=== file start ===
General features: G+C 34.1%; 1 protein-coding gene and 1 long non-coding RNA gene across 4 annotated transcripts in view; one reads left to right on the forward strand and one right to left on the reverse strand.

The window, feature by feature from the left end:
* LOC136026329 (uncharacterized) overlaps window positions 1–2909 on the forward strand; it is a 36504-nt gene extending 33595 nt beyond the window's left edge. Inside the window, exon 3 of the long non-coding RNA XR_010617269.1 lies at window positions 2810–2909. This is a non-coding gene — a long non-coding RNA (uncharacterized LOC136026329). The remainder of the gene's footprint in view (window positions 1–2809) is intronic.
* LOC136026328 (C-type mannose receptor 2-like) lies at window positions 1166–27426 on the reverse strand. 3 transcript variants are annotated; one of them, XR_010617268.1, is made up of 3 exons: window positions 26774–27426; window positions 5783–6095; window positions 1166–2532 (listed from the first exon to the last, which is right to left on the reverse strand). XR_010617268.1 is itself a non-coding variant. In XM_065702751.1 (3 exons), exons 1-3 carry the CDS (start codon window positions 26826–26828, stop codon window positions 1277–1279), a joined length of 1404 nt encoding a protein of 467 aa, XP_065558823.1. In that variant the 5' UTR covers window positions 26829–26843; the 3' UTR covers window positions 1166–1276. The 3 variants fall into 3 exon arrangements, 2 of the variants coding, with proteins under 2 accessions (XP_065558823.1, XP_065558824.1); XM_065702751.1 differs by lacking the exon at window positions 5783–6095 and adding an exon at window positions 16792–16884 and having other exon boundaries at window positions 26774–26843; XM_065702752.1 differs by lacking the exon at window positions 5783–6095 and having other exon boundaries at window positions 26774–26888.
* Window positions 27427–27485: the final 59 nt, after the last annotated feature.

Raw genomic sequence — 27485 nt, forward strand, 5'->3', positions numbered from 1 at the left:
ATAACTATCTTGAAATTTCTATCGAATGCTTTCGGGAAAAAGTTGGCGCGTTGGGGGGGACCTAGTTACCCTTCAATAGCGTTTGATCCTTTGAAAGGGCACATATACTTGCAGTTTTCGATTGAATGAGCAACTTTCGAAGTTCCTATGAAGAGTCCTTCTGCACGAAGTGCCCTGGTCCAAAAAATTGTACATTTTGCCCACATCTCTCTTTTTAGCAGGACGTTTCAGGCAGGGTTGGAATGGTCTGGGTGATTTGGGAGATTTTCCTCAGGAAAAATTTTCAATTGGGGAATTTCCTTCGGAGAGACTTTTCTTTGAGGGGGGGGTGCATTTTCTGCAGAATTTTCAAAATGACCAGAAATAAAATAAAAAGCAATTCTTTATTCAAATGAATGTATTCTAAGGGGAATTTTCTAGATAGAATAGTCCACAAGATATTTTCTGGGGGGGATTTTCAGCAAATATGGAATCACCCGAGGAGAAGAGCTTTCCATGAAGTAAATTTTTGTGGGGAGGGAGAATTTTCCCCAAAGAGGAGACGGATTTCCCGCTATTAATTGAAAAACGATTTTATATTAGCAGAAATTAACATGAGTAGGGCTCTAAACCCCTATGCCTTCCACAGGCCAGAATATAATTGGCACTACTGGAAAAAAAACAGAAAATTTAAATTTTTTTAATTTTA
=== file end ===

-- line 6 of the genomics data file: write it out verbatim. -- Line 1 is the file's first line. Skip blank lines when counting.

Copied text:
Raw genomic sequence — 27485 nt, forward strand, 5'->3', positions numbered from 1 at the left: